Recent Changes to the Highway Code You Should Know About
The Highway Code is the basic set of rules of the road that we all learn about when we are learner drivers in the UK, with most of us picking up a lot of the knowledge even before that time. Our knowledge and understanding of this code are tested in both segments of the current UK driving test, both in theoretical and practical terms.
The trouble many people have is that as soon as they pass their test, they stop paying close attention to their road knowledge, assuming that everything they’ve learned will remain. What’s wrong with that? Well, the Highway Code is an evolving system of rules, with changes being made to it all the time.
While we may hear about some of these changes on the news, there’s still a strong chance that we will miss changes, and possibly even get caught out by traffic police. For this reason, we’ve prepared today’s blog, which includes the most important and recent changes to the Highway Code that you need to know.
Change #1: Drivers Do Not Have Priority at Junctions Anymore
In the past, drivers always enjoyed priority position at junctions, unless another road user had already made it half-way across. The new rule states that if you’re turning at a junction where you see another “more vulnerable” road user (cyclist, horse-rider, pedestrian, or a scooter rider), then that user has right of way.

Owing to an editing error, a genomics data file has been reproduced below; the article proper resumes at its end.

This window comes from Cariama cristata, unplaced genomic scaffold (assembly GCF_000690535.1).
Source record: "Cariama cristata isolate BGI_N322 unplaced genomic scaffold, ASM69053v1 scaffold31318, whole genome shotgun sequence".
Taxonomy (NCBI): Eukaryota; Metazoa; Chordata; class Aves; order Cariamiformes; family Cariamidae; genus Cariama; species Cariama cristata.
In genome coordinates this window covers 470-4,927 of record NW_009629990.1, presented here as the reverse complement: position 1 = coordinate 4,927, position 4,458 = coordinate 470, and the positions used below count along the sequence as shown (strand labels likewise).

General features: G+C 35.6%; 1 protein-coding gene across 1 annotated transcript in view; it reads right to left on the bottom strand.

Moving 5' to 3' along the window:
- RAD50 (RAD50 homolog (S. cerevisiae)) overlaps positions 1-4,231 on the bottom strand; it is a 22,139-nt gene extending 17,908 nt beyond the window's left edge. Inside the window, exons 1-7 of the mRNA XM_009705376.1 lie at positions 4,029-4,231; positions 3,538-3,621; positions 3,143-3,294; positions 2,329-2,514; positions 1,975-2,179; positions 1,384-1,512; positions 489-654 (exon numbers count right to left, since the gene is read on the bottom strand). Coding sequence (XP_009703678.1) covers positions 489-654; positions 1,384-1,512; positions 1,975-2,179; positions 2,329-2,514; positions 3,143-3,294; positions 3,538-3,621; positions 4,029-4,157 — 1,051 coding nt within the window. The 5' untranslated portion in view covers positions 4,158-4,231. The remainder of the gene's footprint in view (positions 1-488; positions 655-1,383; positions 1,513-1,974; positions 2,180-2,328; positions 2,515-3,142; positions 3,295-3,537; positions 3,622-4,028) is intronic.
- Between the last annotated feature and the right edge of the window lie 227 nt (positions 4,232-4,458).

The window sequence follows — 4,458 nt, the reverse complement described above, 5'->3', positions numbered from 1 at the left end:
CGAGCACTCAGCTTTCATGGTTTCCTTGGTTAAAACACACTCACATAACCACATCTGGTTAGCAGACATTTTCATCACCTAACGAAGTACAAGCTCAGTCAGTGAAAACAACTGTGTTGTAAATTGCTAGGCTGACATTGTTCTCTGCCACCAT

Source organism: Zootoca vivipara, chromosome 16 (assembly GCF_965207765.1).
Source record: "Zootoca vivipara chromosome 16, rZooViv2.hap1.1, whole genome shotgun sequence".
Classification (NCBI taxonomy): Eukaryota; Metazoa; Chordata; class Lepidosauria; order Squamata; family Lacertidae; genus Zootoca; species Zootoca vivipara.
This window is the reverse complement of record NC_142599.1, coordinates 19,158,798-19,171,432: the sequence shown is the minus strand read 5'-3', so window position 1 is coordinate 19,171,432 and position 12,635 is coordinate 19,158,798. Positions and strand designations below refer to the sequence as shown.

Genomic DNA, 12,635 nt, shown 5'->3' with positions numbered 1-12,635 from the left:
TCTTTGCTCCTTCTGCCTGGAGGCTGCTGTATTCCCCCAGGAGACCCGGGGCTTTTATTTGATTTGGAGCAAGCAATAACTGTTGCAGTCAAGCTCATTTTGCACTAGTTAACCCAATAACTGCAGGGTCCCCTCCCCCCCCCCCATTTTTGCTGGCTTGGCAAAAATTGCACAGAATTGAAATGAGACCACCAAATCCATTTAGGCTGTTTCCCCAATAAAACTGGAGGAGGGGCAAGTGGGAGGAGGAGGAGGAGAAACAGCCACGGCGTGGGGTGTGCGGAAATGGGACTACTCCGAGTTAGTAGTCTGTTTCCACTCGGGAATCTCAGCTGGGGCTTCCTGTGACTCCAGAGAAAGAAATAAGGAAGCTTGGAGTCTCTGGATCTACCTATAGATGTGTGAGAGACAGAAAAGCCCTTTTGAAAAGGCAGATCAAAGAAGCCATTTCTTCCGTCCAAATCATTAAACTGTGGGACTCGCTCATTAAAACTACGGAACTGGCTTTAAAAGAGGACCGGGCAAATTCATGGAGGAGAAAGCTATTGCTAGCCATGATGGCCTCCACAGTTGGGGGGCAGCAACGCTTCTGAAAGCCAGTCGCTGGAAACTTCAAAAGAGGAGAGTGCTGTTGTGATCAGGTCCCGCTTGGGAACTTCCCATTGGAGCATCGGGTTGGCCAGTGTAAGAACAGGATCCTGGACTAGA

Under these rules, blame is allocated to the party “who can do the greatest harm,” and when you’re in a car and dealing with a cyclist, horse-rider, pedestrian, or scooter rider, then you are always the one capable of doing the most harm. At best, your insurance premiums would go up after any incident, but at worst you could face penalty points, court costs, and even jail time.
Change #2: Cyclists Are Now Allowed to Ride Wherever They “Feel Most Visible”
Before 2022, the only real rule imposed on most cyclists was that they had to ride on the left side of the road and not against the flow of traffic. They were also required to use a bike light at night. The new rules for cyclists provide more specific distances and guidelines. For instance, they are required to be at least 0.5m from the kerb or verge, and to go out further into the road wherever it is deemed safer.